Notions of space and precarity will also feature in the book project she is writing while on her Guggenheim Fellowship, Unhomed: Mobility and Placelessness in American Cinema. Wojcik analyzes various film cycles in order to consider modes of mobility and placelessness at different historical moments. She examines late 1920s and early 1930s tramp films; World War II-era films about soldiers who are displaced or returning home; late ‘60s and early ‘70s hitchhiker films and film noir, and late ‘80s and early ‘90s films about the homeless. She has already written a section of the book about contemporary precarity and hypermobility—where someone must move constantly but never goes anywhere due to a lack of social mobility. Unhomed also extends research from her book Fantasies of Neglect: Imagining the Urban Child in American Film and Fiction(Rutgers UP 2016), which focuses on children’s mobility. 

Moving from childhood to adolescence, Wojcik has just published Gidget: Origins of a Teen Girl Transmedia Franchise. She was inspired by an SCMS panel she attended on teen film that was organized by Yannis Tzioumakis. “When Yannis said that each panelist was writing a book for the Cinema and Youth Cultures book series he co-edits at Routledge, I thought I had to do Gidget. There is a trifecta of texts that were important to me as a youth: the Harriet the Spy book, the movie Funny Girl, and the movie Gidget. I’d written about the first two, so it was time for the third.” Wojcik initially focused on the 1959 feature film but found that it derived from a 1957 novel (about a real woman) then spun off into three feature films, several novels and novelizations, two TV shows in the ‘60s and ‘80s, three movies-of-the-week in the ‘70s, and comic books and board games. “It’s a teen girl franchise that starts in the ‘50s, right as the category of the teenage girl is solidifying, but before teen film and YA lit and TV have. Gidget is on the cusp of all these things. For example, it was one of the first ABC movies-of-the-week.” How did Gidget come to define the cultural milieu? As a surfer, she was a countercultural figure who inspired real women to break into mainstream surfing. Gidget also matures throughout the franchise, in a departure from other teen girl franchises: the ‘80s TV show focuses on her work/life balance concerns as she raises a niece and deals with a husband who feels disempowered. As a result, the franchise offers both nostalgia and entry points for new viewers.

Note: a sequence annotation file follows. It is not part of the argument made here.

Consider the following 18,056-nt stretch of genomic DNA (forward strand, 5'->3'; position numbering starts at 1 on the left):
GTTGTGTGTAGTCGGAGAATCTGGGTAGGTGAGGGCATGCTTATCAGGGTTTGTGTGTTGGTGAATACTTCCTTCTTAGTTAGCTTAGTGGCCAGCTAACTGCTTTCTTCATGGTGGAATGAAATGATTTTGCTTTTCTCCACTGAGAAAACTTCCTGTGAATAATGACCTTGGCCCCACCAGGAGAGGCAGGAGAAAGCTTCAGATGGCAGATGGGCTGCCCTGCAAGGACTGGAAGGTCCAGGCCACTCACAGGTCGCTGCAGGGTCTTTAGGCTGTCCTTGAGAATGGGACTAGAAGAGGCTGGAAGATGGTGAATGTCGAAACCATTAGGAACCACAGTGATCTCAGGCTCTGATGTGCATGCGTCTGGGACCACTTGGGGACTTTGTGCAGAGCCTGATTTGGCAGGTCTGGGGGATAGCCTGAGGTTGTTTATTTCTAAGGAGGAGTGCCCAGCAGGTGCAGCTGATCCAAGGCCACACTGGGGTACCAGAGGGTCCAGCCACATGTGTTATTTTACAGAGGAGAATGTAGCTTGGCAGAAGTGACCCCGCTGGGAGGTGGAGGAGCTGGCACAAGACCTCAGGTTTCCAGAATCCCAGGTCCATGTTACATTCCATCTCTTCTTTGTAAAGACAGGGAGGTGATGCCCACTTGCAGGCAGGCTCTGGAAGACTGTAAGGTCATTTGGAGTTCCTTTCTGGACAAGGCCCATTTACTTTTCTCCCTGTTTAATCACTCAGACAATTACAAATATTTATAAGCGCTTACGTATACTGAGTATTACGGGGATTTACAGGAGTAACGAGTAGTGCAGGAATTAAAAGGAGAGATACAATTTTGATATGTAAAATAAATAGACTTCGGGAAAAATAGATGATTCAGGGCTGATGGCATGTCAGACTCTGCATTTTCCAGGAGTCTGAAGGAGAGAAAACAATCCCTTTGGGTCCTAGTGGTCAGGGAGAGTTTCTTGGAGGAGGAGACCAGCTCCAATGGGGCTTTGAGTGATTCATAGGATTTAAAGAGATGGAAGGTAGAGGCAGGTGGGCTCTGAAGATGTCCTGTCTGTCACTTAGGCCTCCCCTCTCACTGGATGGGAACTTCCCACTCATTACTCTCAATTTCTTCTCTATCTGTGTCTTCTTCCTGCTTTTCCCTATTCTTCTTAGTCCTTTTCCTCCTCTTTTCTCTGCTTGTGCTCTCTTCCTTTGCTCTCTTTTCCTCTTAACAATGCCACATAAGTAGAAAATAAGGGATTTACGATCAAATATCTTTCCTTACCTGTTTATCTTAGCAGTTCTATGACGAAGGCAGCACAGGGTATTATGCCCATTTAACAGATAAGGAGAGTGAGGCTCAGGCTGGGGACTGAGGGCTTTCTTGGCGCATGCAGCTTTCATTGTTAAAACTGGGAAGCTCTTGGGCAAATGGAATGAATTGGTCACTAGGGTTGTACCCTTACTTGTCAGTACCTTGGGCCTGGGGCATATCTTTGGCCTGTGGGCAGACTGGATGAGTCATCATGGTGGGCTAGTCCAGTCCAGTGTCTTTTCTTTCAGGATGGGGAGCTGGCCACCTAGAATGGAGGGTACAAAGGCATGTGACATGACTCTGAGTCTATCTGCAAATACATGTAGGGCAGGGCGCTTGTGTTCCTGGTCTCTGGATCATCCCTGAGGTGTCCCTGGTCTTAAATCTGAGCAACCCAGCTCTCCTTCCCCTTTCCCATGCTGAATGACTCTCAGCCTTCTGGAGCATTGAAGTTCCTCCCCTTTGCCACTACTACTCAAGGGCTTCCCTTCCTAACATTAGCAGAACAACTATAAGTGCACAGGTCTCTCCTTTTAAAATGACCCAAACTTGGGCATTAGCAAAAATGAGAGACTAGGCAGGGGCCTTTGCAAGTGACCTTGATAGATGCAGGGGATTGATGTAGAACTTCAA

Besides the transmedia nature of the franchise itself, Wojcik also analyzes the media produced in the different eras of novels, TV shows, and movies. “Instead of explaining each text as a linear trajectory to the next one,” Wojcik says, “I frame each as intertextual, not only with other Gidget texts but also with the other things circulating around them.” For the 1959 film, she examines Sandra Dee’s star text and Barbie’s contemporaneous debut. And the 1963 film Gidget Goes to Rome reflects the circulation of La Dolce Vita and runway production going on at the time in Italy. “The project is trying to think about adaptations, cycles, and reboots: how each relates to one another and what each form does. It’s a very little but very dense book.” 

During the pandemic, Wojcik has found solace on the elliptical watching seasons of ER. “It’s become a comforting space, but I’m weaning myself off. I’m enjoying seeing where and how the pandemic is getting rolled into these things, such as the fifth season of This is Us, which deals with Covid-19 and protests against racial injustice. That’s going to be an amazing artifact. And 50 years later, some graduate student may write a dissertation about how Covid affected going to the cinema. People could be asking, ‘What is cinema?’”